Settling a Wisconsin workers compensation claim is complicated and an injured worker should only do so knowing all the issues. This is not an exhaustive list, but here are seven basic topics a worker should be considering before signing away his or her workers comp rights.
For a workers compensation claim is at the time of the injury, the employee is performing service growing out of and incidental to his or her employment.
In Wisconsin, the elements of a workers compensation claim are listed in Wis. Stats. Sec. 102.03, which provides that liability for worker's compensation exists under the Act only when the following conditions occur:
Workers compensation laws were passed to provide a relatively quick and sure remedy for employees hurt on job in the innovative but dangerous employment conditions wrought by the industrial revolution. Employees did not have to prove negligence, just causation. In return, this grand bargain immunized employers from tort liability to employees in almost all contexts. In addition, while worker's compensation benefits offered medical treatment the wage replacement benefits are limited and there is no noneconomic or pain and suffering compensation.
Workers Compensation started in 1911, when Wisconsin became the first state in the nation to pass a broad, constitutionally valid worker's compensation law. In finding the workers' compensation act constitutional, Wisconsin Supreme Court Chief Justice Winslow explained the motivation behind the law:
In Wisconsin, workers compensation covers two specific categories of losses to an employee. Under Wis. Stats. Sec. 102.01(2)(c) in order to receive worker's compensation benefits, an employee must sustain an injury, a mental or physical harm to an employee caused by a single traumatic accident or an occupational disease over time. Claims for mental or psychological injuries based on stress without physical injury are very limited.
Whether workers compensation can contact your doctor is complicated. Short answer, before the workers compensation company hires its own attorney to defend the claim, the claims adjuster or the nurse case manager can try to talk to the injured worker's doctor about the medical diagnosis and treatment. The doctor does not have to speak to the insurer people, but as a practical matter, most do. It is unclear if the health care providers feel an obligation to do so since the workers compensation insurer is paying their bills, but occasionally they do it before a claim is decided or even in denied claims. In Wisconsin, most workers compensation insurance companies take the position that Wis. Stats. Sec. 102.13 obviates the physician-patient privilege. Another view is that Sec. 102.13 only lets down the privilege "to any condition or complaint reasonably related to the condition for which the employee claims compensation" and engaging the doctor in conversation or even answering written questions may stray afield of such matters. Most adjusters do not interfere with the treatment and are satisfied with access to medical records. The adjusters or nurse case managers who engage the doctor most likely do so to influence the doctor's opinions on causation or extent of disability. Most worker's compensation adjusters and nurse case managers would take issue with this characterization.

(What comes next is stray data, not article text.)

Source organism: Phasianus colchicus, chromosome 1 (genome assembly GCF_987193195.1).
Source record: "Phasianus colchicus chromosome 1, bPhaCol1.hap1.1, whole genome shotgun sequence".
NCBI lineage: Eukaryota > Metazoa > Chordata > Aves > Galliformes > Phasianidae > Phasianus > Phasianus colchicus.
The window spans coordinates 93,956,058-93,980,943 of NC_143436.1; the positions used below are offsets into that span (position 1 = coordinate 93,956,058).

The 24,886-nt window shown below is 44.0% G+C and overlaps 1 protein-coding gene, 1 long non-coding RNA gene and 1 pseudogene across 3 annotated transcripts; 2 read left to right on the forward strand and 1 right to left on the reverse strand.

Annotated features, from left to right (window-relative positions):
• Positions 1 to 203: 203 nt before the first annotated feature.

Under Wisconsin workers compensation law, last time we talked about who is an employer; today we cover who is an employee under Wis. Stats. Ch. 102. Under Wis. Stats. Sec. 102.07, the following are some of the employees are covered:
For a work injury to be covered by workers compensation, both the injured employee and the employer must be subject to Wisconsin's Worker's Compensation Act, chapter 102 of the Wisconsin Statutes. Then benefits for missed time, temporary total disability, and permanent injury, permanent partial or total disability benefits are payable.
In Wisconsin, workers compensation benefits are paid for an injury or condition only when the following conditions occur, as defined by Wisconsin Statutes Chapter 102: